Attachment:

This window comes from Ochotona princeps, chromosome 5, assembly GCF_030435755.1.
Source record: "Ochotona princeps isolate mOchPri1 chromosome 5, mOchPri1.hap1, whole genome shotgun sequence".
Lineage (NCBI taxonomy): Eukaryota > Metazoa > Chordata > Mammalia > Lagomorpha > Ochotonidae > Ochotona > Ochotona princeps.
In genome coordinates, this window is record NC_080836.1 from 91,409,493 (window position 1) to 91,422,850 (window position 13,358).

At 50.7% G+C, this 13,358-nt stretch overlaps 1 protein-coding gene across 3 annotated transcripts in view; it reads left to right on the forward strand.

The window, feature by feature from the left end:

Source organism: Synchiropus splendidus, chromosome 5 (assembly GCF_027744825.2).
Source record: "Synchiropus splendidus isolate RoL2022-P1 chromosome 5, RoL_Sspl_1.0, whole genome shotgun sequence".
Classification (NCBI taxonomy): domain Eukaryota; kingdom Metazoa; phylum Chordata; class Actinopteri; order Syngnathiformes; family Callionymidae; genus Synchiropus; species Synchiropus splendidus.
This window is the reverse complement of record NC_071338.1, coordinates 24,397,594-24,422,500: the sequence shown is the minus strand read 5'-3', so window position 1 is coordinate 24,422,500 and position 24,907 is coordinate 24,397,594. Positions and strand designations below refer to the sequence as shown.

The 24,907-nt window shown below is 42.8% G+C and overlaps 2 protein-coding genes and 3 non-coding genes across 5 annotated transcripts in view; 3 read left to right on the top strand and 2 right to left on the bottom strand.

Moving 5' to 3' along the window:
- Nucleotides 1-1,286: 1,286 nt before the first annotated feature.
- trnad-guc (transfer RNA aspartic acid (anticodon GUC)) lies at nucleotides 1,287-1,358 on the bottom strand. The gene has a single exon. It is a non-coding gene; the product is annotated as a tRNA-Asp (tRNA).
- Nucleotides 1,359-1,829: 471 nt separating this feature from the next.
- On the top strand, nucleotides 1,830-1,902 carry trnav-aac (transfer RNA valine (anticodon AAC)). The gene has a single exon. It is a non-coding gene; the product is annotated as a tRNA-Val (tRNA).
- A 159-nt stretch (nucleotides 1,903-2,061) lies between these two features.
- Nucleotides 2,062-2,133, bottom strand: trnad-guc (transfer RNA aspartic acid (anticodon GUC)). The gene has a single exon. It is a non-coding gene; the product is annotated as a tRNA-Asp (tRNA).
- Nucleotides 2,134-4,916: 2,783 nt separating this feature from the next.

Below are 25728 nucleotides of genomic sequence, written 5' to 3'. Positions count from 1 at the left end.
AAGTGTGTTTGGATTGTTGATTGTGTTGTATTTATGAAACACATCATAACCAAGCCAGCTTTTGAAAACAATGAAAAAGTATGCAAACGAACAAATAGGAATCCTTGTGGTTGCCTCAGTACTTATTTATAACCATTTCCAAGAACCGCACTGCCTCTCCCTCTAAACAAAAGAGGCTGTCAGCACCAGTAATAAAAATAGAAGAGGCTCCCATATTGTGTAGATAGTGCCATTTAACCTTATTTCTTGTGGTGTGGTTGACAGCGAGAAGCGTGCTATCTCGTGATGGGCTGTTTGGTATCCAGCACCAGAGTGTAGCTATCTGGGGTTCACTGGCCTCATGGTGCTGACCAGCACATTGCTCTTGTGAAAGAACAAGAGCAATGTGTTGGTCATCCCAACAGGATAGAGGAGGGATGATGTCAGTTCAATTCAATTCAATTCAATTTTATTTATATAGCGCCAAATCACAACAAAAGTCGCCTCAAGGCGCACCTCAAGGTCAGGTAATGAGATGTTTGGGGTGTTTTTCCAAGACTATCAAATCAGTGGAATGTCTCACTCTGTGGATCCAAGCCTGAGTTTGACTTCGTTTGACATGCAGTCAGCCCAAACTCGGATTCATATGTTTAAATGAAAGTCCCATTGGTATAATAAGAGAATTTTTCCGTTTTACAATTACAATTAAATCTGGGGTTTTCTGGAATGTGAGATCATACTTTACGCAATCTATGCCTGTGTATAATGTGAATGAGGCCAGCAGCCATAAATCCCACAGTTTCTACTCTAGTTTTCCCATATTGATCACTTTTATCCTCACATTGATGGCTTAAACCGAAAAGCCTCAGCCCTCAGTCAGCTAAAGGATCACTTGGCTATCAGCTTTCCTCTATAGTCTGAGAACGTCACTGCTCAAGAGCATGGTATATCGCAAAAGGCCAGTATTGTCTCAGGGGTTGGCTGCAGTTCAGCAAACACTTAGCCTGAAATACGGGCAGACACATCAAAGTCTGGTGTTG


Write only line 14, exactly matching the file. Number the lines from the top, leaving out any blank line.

- trnad-guc (transfer RNA aspartic acid (anticodon GUC)) lies at nucleotides 1,287-1,358 on the bottom strand. The gene has a single exon. It is a non-coding gene; the product is annotated as a tRNA-Asp (tRNA).